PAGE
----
After virtually liquidating his position in Credit Suisse, Nochi Dankner has set his sights on his next investment opportunity. On Sunday Koor's board of directors approved a NIS 3.5 billion purchase of stock in Carrefour, the largest retailer in Europe and the second largest in the world.
Last week Koor bought 0.25% of Carrefour's stock, about 1.8 million shares, for NIS 284 million, after Dankner received the blessing of the retail chain's founder and controlling shareholder, Bernard Arnault.
Sources at Koor say the decision was based on prevailing international market conditions and business opportunities, with an eye to the company's high liquidity and its strategy of pursuing investment opportunities.
But the purchase was not a whim, just as his investment in Credit Suisse wasn't: It followed intense study of the Swiss bank and market. Dankner and a team from IDB reportedly looked at the potential investment in Carrefour for about a year, during the second half of which Dankner met with Arnault several times. He also reportedly looked at potential investment in other European retail chains (reportedly, Britain's Tesco was in his sights) before choosing this one.
Now is an opportune time, as Carrefour's profits have been hovering because of the economic crisis. However, the chain's new management, under Lars Olofsson (who hailed from Nestle), is carrying out a sweeping efficiency program that should improve profitability in the future, Dankner must be hoping.
Carrefour has over 15,000 stores in 33 countries. Its market cap, as of the close of business Friday on the Euronext exchange, was about 20.75 billion euros. To finance the share purchase, Koor has an agreement in principle with HSBC for a 300 million euro recourse line of credit. The company means to pay about half out of its own resources. The transaction is subject to market conditions and the final scope of the investment is not certain, Koor qualifies.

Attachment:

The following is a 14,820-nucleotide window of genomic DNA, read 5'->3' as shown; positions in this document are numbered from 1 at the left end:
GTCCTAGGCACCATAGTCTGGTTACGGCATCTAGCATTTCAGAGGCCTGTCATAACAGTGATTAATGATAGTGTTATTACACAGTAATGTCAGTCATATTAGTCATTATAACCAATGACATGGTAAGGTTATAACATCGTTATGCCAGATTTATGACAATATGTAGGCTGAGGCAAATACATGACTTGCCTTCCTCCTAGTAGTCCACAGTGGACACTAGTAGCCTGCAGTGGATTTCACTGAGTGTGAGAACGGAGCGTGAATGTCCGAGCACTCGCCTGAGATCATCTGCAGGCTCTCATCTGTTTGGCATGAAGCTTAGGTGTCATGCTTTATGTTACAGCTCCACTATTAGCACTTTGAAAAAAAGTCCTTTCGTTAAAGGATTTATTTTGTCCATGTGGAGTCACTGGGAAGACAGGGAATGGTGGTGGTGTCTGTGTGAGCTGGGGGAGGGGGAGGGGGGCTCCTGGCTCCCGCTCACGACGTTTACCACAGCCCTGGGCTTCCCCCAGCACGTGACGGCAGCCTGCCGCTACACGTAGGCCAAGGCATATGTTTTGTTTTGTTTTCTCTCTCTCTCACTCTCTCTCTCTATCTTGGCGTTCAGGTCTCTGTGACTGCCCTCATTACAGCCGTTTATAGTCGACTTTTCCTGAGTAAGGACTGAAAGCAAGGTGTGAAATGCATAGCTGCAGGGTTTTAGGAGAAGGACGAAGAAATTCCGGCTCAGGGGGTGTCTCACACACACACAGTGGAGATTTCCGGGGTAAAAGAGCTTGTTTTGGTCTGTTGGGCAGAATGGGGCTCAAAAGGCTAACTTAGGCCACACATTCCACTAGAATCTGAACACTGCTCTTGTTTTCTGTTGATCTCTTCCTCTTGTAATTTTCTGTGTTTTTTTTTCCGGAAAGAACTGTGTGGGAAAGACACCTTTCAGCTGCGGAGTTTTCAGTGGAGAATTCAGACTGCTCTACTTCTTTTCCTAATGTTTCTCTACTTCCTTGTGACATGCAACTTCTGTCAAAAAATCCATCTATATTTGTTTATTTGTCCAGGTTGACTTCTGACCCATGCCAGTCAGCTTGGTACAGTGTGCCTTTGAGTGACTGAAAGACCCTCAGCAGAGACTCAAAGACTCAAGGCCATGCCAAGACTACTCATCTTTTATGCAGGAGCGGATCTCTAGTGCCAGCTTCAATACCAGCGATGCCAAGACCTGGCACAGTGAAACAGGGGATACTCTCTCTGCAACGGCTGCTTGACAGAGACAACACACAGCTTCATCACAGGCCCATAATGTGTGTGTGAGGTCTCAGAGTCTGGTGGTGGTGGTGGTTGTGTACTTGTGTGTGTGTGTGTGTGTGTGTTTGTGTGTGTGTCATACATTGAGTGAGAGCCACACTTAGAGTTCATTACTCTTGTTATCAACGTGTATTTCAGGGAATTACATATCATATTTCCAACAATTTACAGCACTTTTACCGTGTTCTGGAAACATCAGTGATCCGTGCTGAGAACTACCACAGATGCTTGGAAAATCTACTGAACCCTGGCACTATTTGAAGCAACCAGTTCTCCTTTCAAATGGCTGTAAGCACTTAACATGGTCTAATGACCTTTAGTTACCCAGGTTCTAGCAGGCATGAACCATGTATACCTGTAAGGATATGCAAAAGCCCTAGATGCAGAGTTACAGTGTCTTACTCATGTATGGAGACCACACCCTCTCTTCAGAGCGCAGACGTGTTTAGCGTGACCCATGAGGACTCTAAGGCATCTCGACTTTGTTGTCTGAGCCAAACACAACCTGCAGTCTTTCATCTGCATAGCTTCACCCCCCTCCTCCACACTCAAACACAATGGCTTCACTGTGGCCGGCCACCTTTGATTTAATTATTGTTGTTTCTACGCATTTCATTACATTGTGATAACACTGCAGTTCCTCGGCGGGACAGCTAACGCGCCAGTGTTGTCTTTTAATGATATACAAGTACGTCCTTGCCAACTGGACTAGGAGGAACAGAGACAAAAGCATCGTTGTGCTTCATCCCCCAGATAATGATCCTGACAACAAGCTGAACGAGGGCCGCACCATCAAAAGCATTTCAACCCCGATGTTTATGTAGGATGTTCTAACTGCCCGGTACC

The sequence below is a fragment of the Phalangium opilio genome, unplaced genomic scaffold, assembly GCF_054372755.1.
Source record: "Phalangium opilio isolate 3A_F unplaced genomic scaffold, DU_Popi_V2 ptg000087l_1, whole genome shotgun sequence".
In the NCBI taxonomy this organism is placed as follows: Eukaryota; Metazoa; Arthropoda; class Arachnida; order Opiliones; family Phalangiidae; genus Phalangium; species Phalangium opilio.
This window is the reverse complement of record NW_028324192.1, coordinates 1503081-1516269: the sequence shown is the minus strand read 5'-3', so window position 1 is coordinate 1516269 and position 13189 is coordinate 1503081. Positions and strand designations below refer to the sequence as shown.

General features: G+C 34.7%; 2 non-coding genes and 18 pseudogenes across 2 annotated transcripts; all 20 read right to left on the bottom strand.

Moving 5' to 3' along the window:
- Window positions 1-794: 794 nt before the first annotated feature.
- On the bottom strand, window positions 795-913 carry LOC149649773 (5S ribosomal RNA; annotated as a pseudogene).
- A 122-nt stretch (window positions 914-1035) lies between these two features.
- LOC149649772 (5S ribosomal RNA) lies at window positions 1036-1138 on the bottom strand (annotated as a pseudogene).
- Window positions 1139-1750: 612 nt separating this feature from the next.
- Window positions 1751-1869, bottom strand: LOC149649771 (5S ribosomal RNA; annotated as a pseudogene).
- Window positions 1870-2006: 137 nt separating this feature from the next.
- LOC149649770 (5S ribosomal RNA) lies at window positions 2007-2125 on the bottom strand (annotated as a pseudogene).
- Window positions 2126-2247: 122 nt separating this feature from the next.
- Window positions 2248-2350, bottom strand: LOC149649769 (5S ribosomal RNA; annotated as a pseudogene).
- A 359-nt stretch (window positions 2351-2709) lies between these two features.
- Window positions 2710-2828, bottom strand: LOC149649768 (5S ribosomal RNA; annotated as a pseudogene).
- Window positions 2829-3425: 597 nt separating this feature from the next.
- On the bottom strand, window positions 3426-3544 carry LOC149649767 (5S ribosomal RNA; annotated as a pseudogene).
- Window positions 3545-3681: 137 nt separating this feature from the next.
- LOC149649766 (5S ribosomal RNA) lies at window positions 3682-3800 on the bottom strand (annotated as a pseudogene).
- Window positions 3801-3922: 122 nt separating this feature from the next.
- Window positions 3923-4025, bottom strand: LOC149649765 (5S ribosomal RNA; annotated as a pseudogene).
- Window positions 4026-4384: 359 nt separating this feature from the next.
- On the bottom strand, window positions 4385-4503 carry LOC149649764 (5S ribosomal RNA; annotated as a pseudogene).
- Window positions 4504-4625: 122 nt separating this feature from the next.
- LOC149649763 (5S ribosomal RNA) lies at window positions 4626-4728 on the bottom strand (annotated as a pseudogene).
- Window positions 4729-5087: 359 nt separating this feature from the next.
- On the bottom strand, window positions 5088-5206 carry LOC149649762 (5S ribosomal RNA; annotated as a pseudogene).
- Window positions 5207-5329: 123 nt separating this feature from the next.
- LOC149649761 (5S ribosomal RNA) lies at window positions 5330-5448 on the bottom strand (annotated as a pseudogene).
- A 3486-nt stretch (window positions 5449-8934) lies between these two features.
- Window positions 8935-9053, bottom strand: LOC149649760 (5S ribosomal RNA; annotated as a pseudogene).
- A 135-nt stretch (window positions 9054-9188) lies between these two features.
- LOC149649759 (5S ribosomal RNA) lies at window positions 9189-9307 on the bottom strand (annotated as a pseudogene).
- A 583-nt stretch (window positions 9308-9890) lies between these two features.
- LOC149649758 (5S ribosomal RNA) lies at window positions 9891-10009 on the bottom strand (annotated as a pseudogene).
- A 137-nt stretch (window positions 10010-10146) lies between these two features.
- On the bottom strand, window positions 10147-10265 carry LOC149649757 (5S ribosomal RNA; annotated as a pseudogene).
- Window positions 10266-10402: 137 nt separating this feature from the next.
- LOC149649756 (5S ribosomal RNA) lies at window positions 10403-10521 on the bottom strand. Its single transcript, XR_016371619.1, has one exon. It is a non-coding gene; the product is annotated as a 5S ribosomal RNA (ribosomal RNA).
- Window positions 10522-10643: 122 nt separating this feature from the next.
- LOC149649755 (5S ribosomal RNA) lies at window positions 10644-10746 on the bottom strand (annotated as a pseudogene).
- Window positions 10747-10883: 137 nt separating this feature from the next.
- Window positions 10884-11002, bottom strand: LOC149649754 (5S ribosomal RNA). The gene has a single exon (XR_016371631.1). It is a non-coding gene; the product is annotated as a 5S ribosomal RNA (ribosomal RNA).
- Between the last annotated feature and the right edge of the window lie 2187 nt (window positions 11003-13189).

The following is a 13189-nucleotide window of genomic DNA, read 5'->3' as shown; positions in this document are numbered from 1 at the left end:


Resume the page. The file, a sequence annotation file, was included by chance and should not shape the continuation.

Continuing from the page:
If Koor goes ahead with the deal to buy a 3.5% stake in Carrefour, it would become the second-biggest shareholder, after Arnault himself.
News of the Israeli company's interest sent Carrefour stock climbing 1.3% on the Paris exchange yesterday.
In 2007 Carrefour achieved turnover of ?82 billion. Last year that figure climbed to ?87 billion, of which it netted ?1.3 billion.
Not a den of kittens
Carrefour was founded by Bernard Arnault, who retains a 14% controlling interest held together with Colony Capital. Arnault owns his shares through Groupe Arnault. The chain has helped make Arnault the richest man in France.
Arnault controls 60 brands through the luxury goods giant LVMH - Louis Vuitton Moet Hennessey, which he also controls. During the decades since his leap into the luxury goods market, Arnault has become a brand in his own right. He serves as unofficial ambassador of France's private sector, in part thanks to his close relations with Nicolas Sarkozy, even serving as a witness at the French president's wedding to his former wife, Cecilia.
In 2008, when Chinese consumers boycotted French goods following protests in Paris against the choice of Beijing as venue for the Olympic Games, Arnault volunteered to represent the French government and industry. His visit to China, however, also had a personal interest: Both Carrefour and LVMH are striving to aggressively expand in China.
Arnault has had his share of bad press, thanks to aggressive tactics when taking over LVMH, in one of the more notorious control battles in French history. At first he invested, then allied with Louis Vuitton's long-time chairman Henri Racamier, who was also the No. 2 at LVMH. Racamier was battling other shareholders, the family owning Moet-Hennessey, over control of the company. First Arnault helped Racamier oust Moet-Hennessey. Then he bought enough shares himself to become the biggest shareholder in LVMH, and began a legal battle to get rid of Racamier. It worked.
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